(Click to enlarge images.)


You can filter the results to show only pages related to funding or news. If you click on “More,” you can also filter results to show items related to research discoveries, events, or, statistics (such as pages from the Science and Engineering Indicators). Note, when you chose a filter from “More,” it replaces the “News” option, but don’t worry, “News” hasn’t disappeared, it is now under “More.”


So what are all of these results?!? We are going to demystify them for you.

The best way to find what you are looking for is to look at the URLs of the pages in addition to the page titles and descriptions. Here is an annotated version of the search results, set to “All NSF”.

annotated search results

Filter your results with the “Funding” filter and apply what you just learned. (We’ll enjoy some candy while you do that.)

Now filter your results with the “News” filter to see what news-related results look like. Here is what you will find:


Finally, filter your results with the “Discoveries” filter. Discovery items are stories about NSF-funded research and are different from press releases.


Now, let’s return to the last item in your unfiltered search results…the tricky publication from 2011. Does the page contain news or discovery content? How do you know?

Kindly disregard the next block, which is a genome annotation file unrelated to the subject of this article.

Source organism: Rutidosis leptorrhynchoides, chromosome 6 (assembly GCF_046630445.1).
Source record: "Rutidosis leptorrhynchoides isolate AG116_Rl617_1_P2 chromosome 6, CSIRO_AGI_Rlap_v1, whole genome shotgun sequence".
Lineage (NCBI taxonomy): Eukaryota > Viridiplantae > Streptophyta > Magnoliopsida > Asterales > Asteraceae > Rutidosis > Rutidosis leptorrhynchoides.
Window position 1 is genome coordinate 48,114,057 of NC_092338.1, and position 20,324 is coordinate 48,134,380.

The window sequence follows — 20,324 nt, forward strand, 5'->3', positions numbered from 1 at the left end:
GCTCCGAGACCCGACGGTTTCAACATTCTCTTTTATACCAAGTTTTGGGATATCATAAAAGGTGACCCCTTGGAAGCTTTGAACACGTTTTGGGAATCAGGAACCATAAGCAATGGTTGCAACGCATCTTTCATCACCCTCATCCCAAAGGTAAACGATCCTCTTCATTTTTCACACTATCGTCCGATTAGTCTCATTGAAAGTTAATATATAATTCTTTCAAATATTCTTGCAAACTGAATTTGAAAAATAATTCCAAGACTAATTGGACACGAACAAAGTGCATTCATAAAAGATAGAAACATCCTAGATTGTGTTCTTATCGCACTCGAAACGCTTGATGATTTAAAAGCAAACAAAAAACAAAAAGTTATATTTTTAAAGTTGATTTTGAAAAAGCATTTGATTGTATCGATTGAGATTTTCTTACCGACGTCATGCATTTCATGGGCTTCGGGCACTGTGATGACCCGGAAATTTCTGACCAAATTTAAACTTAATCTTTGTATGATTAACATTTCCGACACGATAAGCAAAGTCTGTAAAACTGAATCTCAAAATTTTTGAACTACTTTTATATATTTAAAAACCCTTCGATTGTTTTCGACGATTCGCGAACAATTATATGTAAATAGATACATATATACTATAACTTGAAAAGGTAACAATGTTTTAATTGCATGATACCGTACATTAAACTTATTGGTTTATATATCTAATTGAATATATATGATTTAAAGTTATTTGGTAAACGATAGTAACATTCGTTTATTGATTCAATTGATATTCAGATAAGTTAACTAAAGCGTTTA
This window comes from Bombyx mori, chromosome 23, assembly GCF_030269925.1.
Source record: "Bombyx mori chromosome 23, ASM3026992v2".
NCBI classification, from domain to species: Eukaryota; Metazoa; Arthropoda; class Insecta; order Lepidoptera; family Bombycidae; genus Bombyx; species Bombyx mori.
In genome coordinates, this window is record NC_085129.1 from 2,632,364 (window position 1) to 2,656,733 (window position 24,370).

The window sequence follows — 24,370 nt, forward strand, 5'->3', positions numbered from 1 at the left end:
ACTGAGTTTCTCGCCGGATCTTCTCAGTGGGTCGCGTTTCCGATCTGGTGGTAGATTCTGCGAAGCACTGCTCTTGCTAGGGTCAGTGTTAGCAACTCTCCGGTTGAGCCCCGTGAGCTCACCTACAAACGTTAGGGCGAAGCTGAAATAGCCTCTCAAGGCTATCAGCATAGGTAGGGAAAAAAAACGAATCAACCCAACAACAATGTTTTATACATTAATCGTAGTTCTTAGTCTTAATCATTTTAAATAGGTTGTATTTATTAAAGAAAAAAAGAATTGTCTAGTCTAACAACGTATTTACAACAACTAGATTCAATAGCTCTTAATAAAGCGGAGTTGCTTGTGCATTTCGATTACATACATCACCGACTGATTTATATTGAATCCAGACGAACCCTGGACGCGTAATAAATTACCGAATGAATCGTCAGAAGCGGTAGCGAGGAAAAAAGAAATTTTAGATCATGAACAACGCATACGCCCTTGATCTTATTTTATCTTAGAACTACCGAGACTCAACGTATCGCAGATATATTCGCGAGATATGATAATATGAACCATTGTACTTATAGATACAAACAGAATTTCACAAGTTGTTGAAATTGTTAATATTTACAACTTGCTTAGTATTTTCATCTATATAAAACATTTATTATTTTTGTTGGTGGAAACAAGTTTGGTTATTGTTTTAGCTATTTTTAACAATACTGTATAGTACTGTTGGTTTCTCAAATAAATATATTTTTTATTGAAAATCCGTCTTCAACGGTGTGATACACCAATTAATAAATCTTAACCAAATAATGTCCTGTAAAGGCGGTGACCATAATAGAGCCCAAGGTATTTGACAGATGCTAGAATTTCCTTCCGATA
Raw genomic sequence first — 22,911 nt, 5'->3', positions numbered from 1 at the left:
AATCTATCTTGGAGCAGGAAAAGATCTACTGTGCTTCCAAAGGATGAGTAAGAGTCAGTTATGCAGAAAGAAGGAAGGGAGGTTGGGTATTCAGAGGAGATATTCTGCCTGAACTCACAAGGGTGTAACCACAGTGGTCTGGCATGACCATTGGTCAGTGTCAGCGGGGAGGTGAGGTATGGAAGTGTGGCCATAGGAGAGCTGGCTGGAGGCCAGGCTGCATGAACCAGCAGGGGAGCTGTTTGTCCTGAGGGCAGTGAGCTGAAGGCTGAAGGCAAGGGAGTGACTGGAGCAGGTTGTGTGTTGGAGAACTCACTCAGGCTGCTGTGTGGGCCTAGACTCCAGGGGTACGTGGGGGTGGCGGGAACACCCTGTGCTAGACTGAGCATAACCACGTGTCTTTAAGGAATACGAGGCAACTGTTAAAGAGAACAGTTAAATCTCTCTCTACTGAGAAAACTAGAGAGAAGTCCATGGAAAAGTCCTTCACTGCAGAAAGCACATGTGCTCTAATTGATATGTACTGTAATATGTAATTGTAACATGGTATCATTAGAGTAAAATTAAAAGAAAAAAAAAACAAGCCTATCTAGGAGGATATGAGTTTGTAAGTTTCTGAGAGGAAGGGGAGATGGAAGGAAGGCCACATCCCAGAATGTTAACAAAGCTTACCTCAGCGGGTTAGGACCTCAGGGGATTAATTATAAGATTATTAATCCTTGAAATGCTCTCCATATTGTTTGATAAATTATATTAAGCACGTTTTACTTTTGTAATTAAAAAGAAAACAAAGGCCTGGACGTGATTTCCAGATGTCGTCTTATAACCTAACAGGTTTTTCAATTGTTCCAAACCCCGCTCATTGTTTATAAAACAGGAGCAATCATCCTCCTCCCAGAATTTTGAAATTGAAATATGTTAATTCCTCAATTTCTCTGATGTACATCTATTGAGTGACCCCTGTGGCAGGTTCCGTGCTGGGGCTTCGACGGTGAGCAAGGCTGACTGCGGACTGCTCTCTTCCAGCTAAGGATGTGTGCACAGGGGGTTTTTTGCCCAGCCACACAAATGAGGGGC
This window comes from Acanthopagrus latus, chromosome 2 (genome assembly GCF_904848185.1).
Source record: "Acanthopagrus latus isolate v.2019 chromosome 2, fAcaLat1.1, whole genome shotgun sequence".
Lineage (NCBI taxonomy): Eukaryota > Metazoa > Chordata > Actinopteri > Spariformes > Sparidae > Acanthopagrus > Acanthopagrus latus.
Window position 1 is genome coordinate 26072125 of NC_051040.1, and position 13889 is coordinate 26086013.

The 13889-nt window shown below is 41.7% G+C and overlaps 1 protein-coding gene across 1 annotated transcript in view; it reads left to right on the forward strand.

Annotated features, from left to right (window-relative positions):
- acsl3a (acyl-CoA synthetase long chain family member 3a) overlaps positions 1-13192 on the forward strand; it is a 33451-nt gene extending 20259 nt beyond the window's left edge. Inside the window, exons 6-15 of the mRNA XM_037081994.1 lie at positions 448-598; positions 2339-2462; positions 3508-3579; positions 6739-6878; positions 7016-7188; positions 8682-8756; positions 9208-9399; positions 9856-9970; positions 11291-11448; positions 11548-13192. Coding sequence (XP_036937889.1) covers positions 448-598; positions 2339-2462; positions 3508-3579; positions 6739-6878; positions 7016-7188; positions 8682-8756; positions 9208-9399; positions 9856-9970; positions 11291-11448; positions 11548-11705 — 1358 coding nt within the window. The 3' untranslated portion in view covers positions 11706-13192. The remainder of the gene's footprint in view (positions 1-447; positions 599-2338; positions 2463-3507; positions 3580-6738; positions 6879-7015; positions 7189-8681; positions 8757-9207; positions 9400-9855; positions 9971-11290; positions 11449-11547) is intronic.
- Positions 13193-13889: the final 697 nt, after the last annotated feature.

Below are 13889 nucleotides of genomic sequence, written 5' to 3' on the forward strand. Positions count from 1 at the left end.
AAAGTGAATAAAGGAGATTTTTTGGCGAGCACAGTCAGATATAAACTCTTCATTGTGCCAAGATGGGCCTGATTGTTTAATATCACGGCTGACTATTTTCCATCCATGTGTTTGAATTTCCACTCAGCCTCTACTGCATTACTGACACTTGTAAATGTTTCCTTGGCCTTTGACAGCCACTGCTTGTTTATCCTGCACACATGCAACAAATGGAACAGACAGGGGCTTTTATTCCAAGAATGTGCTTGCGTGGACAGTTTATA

It’s actually an old solicitation. This is tricky because we suggested you look for a fiscal year (“FY”) to identify solicitations, but older solicitations may not have a FY in their titles or descriptions; additionally, their descriptions may not tell you they are archived (we’re working on this!). All other signs point to it being a solicitation, but if in doubt, click the link and open the document. If the document has been archived, there will be a statement on the document itself that says, “This document has been archived and replaced by ______.”

We are working to add archive tags to older documents and make search results relevant. Currently, we are identifying the best search result for a particular keyword or phrase so we can direct the system to recommend those “best bets” to you at the top of the results. As we do so you will see more search results that include a recommended page, like this:

screen shot with recommended page

We hope this quick guide has cleared away some of the cobwebs and given you a better view of how is organized.